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U.S. Conventional Arms Sales to Taiwan

Press Contact: Daryl G. Kimball, Executive Director, (202) 463-8270 x117

Updated: October 2012

Since the United States switched diplomatic recognition from Taiwan to China in 1979, U.S. arms sales to Taiwan have been one of the most contentious issues in U.S.-China relations. Beijing wants control of the island and has not ruled out military action to achieve its goal, threatening to use force if Taiwan indefinitely refuses negotiations on reunification, declares independence, or is occupied by another country. Washington has urged the two sides to settle Taiwan's future peacefully and warned that it would view efforts to coerce reunification with "grave concern."

The value of annual U.S. government arms sales agreements with Taiwan varies, ranging in the past 20 years from a low of $10 million in fiscal year 2006 to a high of nearly $5.37 billion in fiscal year 1993. (See chart on reverse side.) The United States also authorizes private U.S. arms companies to conclude weapon deals with Taiwan. The value of reported arms deliveries through these commercial channels has varied between roughly $5 million and $364 million each year.

The United States justifies these sales under the Taiwan Relations Act, which declares that the United States "will make available to Taiwan such defense articles and defense services in such quantity as may be necessary to enable Taiwan to maintain a sufficient self-defense capability." Passed by Congress in March 1979 after the United States changed its diplomatic recognition from Taipei to Beijing, the act became law on April 10, 1979.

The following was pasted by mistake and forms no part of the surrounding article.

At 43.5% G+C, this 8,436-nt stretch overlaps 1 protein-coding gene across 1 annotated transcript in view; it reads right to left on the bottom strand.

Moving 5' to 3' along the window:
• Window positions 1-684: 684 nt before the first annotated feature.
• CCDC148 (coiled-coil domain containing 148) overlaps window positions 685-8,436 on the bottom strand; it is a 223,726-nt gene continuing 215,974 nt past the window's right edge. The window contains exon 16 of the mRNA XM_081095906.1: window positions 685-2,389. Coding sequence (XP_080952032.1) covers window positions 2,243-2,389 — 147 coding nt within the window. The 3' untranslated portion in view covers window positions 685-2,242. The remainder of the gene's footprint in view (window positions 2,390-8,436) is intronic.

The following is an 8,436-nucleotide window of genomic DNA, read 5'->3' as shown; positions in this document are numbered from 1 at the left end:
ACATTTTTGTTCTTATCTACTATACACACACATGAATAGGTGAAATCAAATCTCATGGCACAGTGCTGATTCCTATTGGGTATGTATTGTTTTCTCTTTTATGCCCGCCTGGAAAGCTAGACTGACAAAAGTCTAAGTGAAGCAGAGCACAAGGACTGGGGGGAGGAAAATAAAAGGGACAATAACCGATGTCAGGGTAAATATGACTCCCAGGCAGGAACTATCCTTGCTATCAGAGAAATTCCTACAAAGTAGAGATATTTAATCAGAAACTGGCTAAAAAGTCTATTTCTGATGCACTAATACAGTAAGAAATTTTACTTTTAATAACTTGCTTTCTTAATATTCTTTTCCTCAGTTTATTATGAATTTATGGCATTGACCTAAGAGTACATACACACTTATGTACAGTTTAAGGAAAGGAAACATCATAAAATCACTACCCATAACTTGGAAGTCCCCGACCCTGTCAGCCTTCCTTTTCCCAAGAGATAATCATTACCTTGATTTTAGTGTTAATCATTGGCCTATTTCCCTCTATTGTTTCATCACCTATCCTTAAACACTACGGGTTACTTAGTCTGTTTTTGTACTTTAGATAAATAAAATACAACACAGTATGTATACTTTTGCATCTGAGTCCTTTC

China, which claims Taiwan is the "most crucial and most sensitive issue" in its relations with the United States, maintains that U.S. arms sales to Taipei infringe on China's sovereignty because Washington acknowledges that Taiwan is part of China. Beijing also charges that sales contradict the U.S.-China joint communiqué issued August 17, 1982. That document stated that the United States

"Does not seek to carry out a long-term policy of arms sales to Taiwan, that its arms sales to Taiwan will not exceed, either in qualitative or in quantitative terms, the level of those supplied in recent years since the establishment of diplomatic relations between the United States and China, and that it intends gradually to reduce its sale of arms to Taiwan, leading, over a period of time, to a final resolution."

China had demanded in October 1981 that the United States set a fixed date for ending arms sales to Taiwan, but Washington refused. A strong supporter of Taiwan, President Ronald Reagan made the August 1982 commitment because he wanted better relations with China as a counterweight to the Soviet Union and because his administration believed the level of arms supplied by the Carter administration in its last years set the bar relatively high for future U.S. transfers.

Reagan assured Taiwan that the communiqué did not spell out a date for cutting off U.S. arms supplies and that Washington would not consult with Beijing about what U.S. arms would be provided to Taipei. In addition, Reagan and subsequent U.S. presidents interpreted the U.S. pledge to gradually reduce sales as conditioned on the maintenance of a military balance between China and Taiwan. The United States also contends the 1982 communiqué is a political document that is not legally binding, whereas the Taiwan Relations Act is U.S. law.